becomes a role-playing simulation of the market day. Note: When the counters run out, the player can’t make a sale of that item.
Mathematics and statistics
In order to play this game successfully, students need to be comfortable with their 5, 8, and 12 times multiplication tables. The students also need to be comfortable with finding half price and 10 percent and 20 percent discounts. Knowing how to convert between percentages and fractions is essential. Using a simple example helps. Ask:
What is half price of $10? (This is 1/2 x $10 = $5)
What is 10 percent discount on $10? (1/10 of $10 = $1.00. $10 discounted by 10 percent is $9.00.)
What is 20 percent discount on $10? (2/10 of $10 = $2.00. $10 discounted by 20 percent is $8.00.)
It may be useful to clarify with students the following calculations before the game:
half price for $12 is $6, 10 percent discounted from $12 is $10.80, 20 percent discounted from $12 is $9.60; half price of $8 is $4, 10 percent discounted from $8 is $7.20, 20 percent discounted from $8 is $6.40; half price for $5 is $2.50, 10 percent discounted from $5 is $4.50, 20 percent discounted from $5 is $4.
After the game
For the question 1 discussion, strategies will depend on the length of time or the number of turns the students choose to play. If they are playing for a long time, it’s better to avoid market options of half price because this will deplete stock quickly and will probably mean missing out on a full price sale. If the students only play for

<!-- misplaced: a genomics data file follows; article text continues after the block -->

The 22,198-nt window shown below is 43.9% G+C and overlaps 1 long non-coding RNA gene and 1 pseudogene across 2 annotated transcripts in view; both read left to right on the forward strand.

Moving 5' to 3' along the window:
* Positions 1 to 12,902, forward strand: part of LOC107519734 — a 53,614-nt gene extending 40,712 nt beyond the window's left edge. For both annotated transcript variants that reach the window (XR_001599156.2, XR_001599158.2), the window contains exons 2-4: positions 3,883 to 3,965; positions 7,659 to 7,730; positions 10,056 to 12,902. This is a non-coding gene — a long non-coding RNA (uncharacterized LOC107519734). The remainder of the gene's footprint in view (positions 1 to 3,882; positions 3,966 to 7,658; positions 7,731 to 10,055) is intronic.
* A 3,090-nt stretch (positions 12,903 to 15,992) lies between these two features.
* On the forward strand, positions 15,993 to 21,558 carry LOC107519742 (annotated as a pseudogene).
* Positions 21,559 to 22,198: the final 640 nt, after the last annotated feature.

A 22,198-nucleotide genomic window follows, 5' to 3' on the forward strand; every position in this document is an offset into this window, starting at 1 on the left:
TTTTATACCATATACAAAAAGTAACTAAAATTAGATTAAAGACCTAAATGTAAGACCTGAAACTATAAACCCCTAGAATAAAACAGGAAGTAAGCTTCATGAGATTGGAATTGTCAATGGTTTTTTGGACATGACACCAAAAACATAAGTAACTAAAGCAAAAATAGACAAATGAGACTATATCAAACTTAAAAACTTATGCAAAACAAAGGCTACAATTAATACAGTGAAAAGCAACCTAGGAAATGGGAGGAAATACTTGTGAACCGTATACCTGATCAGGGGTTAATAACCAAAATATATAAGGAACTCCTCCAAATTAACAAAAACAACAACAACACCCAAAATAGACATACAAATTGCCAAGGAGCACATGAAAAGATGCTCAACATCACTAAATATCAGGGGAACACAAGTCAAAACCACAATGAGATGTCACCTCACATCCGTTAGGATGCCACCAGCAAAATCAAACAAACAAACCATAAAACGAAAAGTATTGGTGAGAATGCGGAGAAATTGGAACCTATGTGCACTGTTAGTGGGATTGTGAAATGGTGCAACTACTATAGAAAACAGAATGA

a short time, it’s better to take every market option because every sale will bring in a profit and the more stock sold, the more money earned.
Mathematics and statistics
For question 2, encourage the students to keep a running total of their income from sales. They can perhaps check their balance at the end of the game by adding up all the money they have received. Note that the answer to question 2 can be checked by adding up the amounts in the “money in” column.
For question 3a, the cost of making the stock and the stall rental should technically be entered first because the outlay comes before the income. However, this means the balance begins with negative amounts, which makes calculation of the balance quite challenging. The students will need to be at least at the advanced multiplicative
stage to be able to do this. As an alternative, perhaps while they are playing the game, have the students recordtheir sales (money in) before the expenditure (money out). This will give an order that should not involve difficult calculations with negative numbers.
For question 4, to maximise profit in a short game (such as only 10 to 15 turns), the players need to sell at every opportunity and take all market options. In a long game, if all stock is sold at full price, the player can earn $250 ([$12 x 10] + [$8 x 10] + [$5 x 10]), which is a profit of $135 after all expenses ($115) are considered.